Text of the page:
Additional Shear Resistance from Fault Roughness and Stress Levels on Geometrically Complex Faults

Zijun Fang, & Eric M. Dunham

Published July 2013, SCEC Contribution #1692

The majority of crustal faults host earthquakes when the ratio of average background shear stress τb to effective normal stress σeff is τb/σeff = 0.6. In contrast, mature plate-boundary faults like the San Andreas Fault (SAF), operate at τb/σeff ~ 0.2. Dynamic weakening, the dramatic reduction in frictional resistance at coseismic slip velocities that is commonly observed in laboratory experiments, provides a leading explanation for low stress levels on mature faults. Strongly velocity-weakening friction laws permit rupture propagation on at faults above a critical stress level σpulse/σeff ~ 0.25. Provided that dynamic weakening is not restricted to mature faults, the higher stress levels on most faults are puzzling. In this work, we present a self-consistent explanation for the relatively high stress levels on immature faults that is compatible with low coseismic frictional resistance, from dynamic weakening, for all faults. We appeal to differences in structural complexity with the premise that geometric irregularities introduce resistance to slip in addition to frictional resistance. This general idea is quantified for the special case of self-similar fractal roughness of the fault surface. Natural faults have roughness characterized by amplitude-to-wavelength ratios α between 10−3 and 10−2. Through a second-order boundary perturbation analysis of quasi-static frictionless sliding across a band-limited self-similar interface in an ideally elastic solid, we demonstrate that roughness induces an additional shear resistance to slip, or roughness drag, given by τdrag = 8π3α2G*Δ/λmin, for G* = G/(1 − υ) with shear modulus G and Poisson's ratio υ, slip Δ, and minimum roughness wavelength λmin. The influence of roughness drag on fault mechanics is verified through an extensive set of dynamic rupture simulations of earthquakes on strongly rate-weakening fractal faults with elastic-plastic off-fault response. The simulations suggest that fault rupture, in the form of self-healing slip pulses, becomes probable above a background stress level τb ~ τpulse + τdrag. For the smoothest faults (α ~ 10−3), τdrag is negligible compared to frictional resistance, so that τb ~ τpulse ~ 0.25σeff. However, on rougher faults (α ~ 10−2), roughness drag can exceed frictional resistance. We expect that τdrag ultimately departs from the predicted scaling when roughness-induced stress perturbations activate pervasive off-fault inelastic deformation, such that background stress saturates at a limit (τb ~ 0.6σeff) determined by the finite strength of the off-fault material. We speculate that this strength, and not the much smaller dynamically weakened frictional strength, determines the stress levels at which the majority of faults operate.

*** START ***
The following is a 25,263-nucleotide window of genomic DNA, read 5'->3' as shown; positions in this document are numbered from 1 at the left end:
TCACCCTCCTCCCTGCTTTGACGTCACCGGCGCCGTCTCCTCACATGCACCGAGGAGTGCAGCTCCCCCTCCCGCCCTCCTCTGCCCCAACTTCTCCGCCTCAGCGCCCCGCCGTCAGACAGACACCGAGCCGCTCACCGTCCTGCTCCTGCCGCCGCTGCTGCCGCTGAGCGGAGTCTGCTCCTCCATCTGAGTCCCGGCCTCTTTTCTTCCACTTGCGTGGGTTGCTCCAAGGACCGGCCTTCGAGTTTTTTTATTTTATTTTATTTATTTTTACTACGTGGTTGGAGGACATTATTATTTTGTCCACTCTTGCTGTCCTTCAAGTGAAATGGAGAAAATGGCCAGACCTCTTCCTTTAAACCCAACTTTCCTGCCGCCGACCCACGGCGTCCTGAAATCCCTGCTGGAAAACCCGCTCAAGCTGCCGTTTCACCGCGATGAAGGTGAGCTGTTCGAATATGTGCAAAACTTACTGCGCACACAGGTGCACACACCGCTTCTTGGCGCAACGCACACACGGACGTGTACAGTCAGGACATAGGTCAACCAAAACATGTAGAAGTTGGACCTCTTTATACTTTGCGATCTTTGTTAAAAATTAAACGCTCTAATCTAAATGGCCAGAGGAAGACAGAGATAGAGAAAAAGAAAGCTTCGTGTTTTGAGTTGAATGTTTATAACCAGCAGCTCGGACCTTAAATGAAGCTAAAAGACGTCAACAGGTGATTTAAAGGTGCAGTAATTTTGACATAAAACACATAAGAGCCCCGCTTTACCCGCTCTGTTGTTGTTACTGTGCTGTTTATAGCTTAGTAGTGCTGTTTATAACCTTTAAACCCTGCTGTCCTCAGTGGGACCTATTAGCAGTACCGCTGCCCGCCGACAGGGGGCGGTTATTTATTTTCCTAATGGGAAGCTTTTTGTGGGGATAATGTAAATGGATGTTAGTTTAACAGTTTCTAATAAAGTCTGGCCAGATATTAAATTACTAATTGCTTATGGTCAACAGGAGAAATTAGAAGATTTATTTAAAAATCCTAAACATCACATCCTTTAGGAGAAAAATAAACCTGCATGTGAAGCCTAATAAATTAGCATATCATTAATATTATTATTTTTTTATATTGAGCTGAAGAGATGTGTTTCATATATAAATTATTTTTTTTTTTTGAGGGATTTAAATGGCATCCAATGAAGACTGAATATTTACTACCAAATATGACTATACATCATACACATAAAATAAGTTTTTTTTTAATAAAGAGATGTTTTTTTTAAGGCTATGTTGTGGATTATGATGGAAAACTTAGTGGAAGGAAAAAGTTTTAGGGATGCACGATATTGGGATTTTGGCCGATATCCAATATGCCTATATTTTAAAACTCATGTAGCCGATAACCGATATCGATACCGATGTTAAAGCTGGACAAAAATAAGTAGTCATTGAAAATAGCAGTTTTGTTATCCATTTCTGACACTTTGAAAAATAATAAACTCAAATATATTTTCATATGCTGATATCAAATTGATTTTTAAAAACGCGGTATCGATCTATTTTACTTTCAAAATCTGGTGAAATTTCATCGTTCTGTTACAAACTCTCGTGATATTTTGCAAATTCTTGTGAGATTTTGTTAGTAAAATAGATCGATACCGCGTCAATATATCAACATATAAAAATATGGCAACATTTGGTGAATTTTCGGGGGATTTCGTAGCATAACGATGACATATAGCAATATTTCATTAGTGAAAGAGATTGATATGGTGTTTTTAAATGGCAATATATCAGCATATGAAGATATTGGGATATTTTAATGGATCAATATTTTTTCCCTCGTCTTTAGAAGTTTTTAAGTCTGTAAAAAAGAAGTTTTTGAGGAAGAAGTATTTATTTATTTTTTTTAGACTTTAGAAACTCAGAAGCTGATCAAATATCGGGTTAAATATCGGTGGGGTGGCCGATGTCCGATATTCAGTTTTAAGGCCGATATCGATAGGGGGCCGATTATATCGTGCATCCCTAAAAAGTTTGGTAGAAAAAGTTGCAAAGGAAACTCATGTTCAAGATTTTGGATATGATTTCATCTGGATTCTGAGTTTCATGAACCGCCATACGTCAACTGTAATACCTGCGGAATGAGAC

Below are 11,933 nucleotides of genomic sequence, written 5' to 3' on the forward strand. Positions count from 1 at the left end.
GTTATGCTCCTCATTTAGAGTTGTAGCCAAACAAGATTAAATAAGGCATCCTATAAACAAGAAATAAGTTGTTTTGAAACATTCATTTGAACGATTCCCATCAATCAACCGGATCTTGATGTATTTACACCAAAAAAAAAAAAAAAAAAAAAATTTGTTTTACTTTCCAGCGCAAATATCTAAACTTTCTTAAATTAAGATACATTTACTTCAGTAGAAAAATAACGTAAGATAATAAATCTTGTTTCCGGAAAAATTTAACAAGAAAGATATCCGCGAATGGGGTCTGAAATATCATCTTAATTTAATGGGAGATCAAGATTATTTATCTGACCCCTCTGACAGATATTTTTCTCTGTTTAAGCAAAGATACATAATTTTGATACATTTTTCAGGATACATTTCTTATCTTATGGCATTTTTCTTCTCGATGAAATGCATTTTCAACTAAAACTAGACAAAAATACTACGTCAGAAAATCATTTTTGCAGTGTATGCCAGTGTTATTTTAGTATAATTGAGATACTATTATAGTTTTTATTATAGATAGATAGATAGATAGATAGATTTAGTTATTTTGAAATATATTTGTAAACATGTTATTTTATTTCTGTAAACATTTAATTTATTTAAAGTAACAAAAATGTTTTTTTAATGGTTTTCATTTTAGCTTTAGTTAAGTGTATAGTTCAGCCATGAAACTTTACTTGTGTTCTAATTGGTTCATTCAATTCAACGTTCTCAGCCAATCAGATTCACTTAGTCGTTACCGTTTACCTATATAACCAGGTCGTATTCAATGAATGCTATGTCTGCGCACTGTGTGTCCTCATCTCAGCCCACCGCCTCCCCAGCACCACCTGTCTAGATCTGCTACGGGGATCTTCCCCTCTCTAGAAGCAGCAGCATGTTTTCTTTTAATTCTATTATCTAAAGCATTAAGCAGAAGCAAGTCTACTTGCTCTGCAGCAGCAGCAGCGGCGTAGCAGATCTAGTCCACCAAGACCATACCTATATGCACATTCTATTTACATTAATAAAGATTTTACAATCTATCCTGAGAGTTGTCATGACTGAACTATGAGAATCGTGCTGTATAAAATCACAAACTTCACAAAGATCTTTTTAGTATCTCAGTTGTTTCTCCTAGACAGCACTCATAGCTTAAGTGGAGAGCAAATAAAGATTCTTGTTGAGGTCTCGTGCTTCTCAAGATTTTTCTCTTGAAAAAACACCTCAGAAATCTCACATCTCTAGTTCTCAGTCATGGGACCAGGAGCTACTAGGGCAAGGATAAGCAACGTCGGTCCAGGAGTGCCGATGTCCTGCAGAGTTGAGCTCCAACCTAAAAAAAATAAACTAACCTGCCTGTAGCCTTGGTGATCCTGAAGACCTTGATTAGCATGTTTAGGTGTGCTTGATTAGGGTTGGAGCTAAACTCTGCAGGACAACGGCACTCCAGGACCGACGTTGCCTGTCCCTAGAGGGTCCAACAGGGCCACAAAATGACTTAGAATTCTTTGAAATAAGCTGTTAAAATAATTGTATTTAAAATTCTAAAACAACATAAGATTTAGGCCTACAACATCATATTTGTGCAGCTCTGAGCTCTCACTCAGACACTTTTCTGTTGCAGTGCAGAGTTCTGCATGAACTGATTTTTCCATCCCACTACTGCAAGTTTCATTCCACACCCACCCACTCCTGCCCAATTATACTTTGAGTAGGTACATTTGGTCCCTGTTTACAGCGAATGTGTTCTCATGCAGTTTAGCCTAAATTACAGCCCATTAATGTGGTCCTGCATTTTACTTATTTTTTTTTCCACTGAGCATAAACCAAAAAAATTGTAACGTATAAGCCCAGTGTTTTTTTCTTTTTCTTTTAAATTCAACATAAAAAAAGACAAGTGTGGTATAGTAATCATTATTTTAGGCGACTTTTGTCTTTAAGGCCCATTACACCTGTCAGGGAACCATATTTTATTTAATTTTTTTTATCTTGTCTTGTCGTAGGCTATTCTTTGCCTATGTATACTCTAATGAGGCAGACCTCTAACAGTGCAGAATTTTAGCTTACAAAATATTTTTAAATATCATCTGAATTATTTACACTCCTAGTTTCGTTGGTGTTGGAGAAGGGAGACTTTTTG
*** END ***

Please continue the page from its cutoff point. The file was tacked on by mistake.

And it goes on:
Fang, Z., & Dunham, E. M. (2013). Additional Shear Resistance from Fault Roughness and Stress Levels on Geometrically Complex Faults. Journal of Geophysical Research: Solid Earth, 118(7), 3642-3654. doi: 10.1002/jgrb.50262.